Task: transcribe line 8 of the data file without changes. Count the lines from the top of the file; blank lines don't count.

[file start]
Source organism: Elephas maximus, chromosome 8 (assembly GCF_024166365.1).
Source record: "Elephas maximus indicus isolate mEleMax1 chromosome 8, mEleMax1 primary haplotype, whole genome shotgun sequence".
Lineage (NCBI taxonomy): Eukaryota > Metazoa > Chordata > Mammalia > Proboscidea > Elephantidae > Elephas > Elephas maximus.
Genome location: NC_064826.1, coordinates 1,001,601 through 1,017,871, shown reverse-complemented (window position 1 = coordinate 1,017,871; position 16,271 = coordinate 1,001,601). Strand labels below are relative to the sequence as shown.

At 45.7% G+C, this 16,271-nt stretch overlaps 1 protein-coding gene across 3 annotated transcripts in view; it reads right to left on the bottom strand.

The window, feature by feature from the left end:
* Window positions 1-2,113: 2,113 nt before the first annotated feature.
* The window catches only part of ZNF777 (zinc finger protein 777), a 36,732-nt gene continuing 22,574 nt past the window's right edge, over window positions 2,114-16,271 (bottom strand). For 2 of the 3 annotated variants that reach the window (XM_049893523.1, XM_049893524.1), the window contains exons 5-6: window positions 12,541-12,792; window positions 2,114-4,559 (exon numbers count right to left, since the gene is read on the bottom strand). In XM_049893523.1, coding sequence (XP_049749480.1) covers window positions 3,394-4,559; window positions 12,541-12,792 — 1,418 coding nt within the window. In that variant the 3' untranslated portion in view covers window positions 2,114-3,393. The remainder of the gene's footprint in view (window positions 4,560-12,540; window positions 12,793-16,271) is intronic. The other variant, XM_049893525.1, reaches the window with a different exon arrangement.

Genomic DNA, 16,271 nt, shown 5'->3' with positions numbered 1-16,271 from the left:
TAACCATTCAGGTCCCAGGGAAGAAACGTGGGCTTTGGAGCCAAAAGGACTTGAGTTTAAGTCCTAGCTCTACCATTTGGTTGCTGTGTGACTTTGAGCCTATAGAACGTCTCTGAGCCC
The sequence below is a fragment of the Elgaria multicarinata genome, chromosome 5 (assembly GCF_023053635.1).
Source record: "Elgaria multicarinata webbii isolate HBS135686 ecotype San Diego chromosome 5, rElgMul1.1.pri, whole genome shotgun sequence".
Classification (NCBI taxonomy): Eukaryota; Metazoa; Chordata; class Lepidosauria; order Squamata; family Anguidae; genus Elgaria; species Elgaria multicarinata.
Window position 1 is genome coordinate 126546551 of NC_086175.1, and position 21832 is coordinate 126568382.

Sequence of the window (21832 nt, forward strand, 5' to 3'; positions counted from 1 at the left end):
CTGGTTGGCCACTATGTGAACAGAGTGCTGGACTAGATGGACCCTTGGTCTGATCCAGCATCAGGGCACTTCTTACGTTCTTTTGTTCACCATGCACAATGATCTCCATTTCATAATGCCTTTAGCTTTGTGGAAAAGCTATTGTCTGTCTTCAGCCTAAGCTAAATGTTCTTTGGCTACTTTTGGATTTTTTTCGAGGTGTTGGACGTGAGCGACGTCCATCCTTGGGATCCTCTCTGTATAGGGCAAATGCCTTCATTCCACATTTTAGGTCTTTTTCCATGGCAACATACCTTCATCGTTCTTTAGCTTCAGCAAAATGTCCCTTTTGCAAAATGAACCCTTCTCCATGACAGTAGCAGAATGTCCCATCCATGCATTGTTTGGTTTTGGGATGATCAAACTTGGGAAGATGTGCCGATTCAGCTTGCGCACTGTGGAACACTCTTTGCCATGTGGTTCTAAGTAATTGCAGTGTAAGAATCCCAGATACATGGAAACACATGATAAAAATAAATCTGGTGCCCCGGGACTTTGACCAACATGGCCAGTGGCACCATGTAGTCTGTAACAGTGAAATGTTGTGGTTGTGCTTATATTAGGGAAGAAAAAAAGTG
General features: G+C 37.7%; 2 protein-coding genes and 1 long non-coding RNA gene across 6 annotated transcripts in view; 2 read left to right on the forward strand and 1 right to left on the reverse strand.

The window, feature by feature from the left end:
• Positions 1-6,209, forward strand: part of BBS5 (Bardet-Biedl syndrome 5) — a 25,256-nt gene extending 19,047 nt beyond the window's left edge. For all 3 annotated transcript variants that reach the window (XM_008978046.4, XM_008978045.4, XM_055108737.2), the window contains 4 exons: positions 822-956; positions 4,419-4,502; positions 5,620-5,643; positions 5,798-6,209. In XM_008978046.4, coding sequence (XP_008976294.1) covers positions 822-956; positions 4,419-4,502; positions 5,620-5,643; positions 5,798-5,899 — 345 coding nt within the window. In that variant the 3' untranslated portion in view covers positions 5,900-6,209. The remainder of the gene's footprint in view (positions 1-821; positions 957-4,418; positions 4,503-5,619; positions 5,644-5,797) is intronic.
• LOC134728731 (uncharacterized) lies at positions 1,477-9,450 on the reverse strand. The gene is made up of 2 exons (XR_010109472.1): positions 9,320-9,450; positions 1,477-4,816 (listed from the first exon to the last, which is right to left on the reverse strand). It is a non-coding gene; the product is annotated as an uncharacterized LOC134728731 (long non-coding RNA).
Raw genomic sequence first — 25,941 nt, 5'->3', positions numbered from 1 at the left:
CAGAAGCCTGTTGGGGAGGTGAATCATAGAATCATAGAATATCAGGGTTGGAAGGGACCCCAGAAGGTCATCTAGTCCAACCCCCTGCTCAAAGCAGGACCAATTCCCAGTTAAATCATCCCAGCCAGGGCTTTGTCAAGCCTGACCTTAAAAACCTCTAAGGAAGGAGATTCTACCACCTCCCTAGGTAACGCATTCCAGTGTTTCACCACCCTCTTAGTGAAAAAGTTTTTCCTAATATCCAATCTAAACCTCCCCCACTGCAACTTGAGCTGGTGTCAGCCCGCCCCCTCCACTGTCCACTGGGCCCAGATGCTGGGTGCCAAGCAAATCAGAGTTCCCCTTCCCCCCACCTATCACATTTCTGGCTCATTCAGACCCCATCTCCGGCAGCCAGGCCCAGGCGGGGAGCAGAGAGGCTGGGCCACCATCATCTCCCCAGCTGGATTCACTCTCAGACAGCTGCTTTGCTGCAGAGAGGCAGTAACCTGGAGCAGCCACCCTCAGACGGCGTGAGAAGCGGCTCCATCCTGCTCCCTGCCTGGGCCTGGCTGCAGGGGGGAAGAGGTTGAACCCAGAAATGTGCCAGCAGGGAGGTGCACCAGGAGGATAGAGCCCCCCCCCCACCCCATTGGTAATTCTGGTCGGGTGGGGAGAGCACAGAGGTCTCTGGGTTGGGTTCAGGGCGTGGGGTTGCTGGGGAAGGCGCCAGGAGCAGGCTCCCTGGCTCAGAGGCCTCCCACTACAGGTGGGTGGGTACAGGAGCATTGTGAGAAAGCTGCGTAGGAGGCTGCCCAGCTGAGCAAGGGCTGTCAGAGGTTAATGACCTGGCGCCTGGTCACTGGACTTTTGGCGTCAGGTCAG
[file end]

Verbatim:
* The window catches only part of ZNF777 (zinc finger protein 777), a 36,732-nt gene continuing 22,574 nt past the window's right edge, over window positions 2,114-16,271 (bottom strand). For 2 of the 3 annotated variants that reach the window (XM_049893523.1, XM_049893524.1), the window contains exons 5-6: window positions 12,541-12,792; window positions 2,114-4,559 (exon numbers count right to left, since the gene is read on the bottom strand). In XM_049893523.1, coding sequence (XP_049749480.1) covers window positions 3,394-4,559; window positions 12,541-12,792 — 1,418 coding nt within the window. In that variant the 3' untranslated portion in view covers window positions 2,114-3,393. The remainder of the gene's footprint in view (window positions 4,560-12,540; window positions 12,793-16,271) is intronic. The other variant, XM_049893525.1, reaches the window with a different exon arrangement.